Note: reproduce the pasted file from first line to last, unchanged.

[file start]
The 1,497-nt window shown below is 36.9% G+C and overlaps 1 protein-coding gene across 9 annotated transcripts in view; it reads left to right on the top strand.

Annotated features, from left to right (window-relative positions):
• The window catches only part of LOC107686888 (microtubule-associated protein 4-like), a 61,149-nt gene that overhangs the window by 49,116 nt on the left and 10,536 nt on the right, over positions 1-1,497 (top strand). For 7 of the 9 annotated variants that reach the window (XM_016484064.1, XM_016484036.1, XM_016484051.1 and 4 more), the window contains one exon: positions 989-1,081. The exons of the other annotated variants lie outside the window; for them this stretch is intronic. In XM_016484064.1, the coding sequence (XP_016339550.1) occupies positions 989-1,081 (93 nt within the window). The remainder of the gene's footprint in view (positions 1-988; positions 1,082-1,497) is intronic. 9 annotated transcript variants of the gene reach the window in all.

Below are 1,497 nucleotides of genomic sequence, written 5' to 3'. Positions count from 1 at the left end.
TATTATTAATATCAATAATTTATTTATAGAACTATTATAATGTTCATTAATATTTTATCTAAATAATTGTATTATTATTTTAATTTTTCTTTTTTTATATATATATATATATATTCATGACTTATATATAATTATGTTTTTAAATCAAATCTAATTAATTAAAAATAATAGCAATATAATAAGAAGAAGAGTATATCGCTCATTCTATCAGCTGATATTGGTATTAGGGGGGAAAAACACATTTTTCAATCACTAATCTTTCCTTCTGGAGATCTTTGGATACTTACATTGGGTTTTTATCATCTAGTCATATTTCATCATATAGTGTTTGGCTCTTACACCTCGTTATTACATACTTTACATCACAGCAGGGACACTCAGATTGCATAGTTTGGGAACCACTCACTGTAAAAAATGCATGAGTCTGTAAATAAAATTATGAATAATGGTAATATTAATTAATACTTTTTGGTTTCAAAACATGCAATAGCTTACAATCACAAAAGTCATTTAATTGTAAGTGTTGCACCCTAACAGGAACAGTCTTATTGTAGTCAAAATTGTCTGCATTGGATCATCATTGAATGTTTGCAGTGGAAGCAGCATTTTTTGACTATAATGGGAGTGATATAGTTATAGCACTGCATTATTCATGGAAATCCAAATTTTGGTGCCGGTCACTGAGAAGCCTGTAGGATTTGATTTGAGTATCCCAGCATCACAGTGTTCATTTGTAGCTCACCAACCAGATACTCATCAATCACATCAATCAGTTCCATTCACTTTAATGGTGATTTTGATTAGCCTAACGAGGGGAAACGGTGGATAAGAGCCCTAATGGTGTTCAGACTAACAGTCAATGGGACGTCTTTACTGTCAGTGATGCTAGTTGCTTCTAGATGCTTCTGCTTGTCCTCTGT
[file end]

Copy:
The 1,497-nt window shown below is 36.9% G+C and overlaps 1 protein-coding gene across 9 annotated transcripts in view; it reads left to right on the top strand.

Annotated features, from left to right (window-relative positions):
• The window catches only part of LOC107686888 (microtubule-associated protein 4-like), a 61,149-nt gene that overhangs the window by 49,116 nt on the left and 10,536 nt on the right, over positions 1-1,497 (top strand). For 7 of the 9 annotated variants that reach the window (XM_016484064.1, XM_016484036.1, XM_016484051.1 and 4 more), the window contains one exon: positions 989-1,081. The exons of the other annotated variants lie outside the window; for them this stretch is intronic. In XM_016484064.1, the coding sequence (XP_016339550.1) occupies positions 989-1,081 (93 nt within the window). The remainder of the gene's footprint in view (positions 1-988; positions 1,082-1,497) is intronic. 9 annotated transcript variants of the gene reach the window in all.

Below are 1,497 nucleotides of genomic sequence, written 5' to 3'. Positions count from 1 at the left end.
TATTATTAATATCAATAATTTATTTATAGAACTATTATAATGTTCATTAATATTTTATCTAAATAATTGTATTATTATTTTAATTTTTCTTTTTTTATATATATATATATATATTCATGACTTATATATAATTATGTTTTTAAATCAAATCTAATTAATTAAAAATAATAGCAATATAATAAGAAGAAGAGTATATCGCTCATTCTATCAGCTGATATTGGTATTAGGGGGGAAAAACACATTTTTCAATCACTAATCTTTCCTTCTGGAGATCTTTGGATACTTACATTGGGTTTTTATCATCTAGTCATATTTCATCATATAGTGTTTGGCTCTTACACCTCGTTATTACATACTTTACATCACAGCAGGGACACTCAGATTGCATAGTTTGGGAACCACTCACTGTAAAAAATGCATGAGTCTGTAAATAAAATTATGAATAATGGTAATATTAATTAATACTTTTTGGTTTCAAAACATGCAATAGCTTACAATCACAAAAGTCATTTAATTGTAAGTGTTGCACCCTAACAGGAACAGTCTTATTGTAGTCAAAATTGTCTGCATTGGATCATCATTGAATGTTTGCAGTGGAAGCAGCATTTTTTGACTATAATGGGAGTGATATAGTTATAGCACTGCATTATTCATGGAAATCCAAATTTTGGTGCCGGTCACTGAGAAGCCTGTAGGATTTGATTTGAGTATCCCAGCATCACAGTGTTCATTTGTAGCTCACCAACCAGATACTCATCAATCACATCAATCAGTTCCATTCACTTTAATGGTGATTTTGATTAGCCTAACGAGGGGAAACGGTGGATAAGAGCCCTAATGGTGTTCAGACTAACAGTCAATGGGACGTCTTTACTGTCAGTGATGCTAGTTGCTTCTAGATGCTTCTGCTTGTCCTCTGT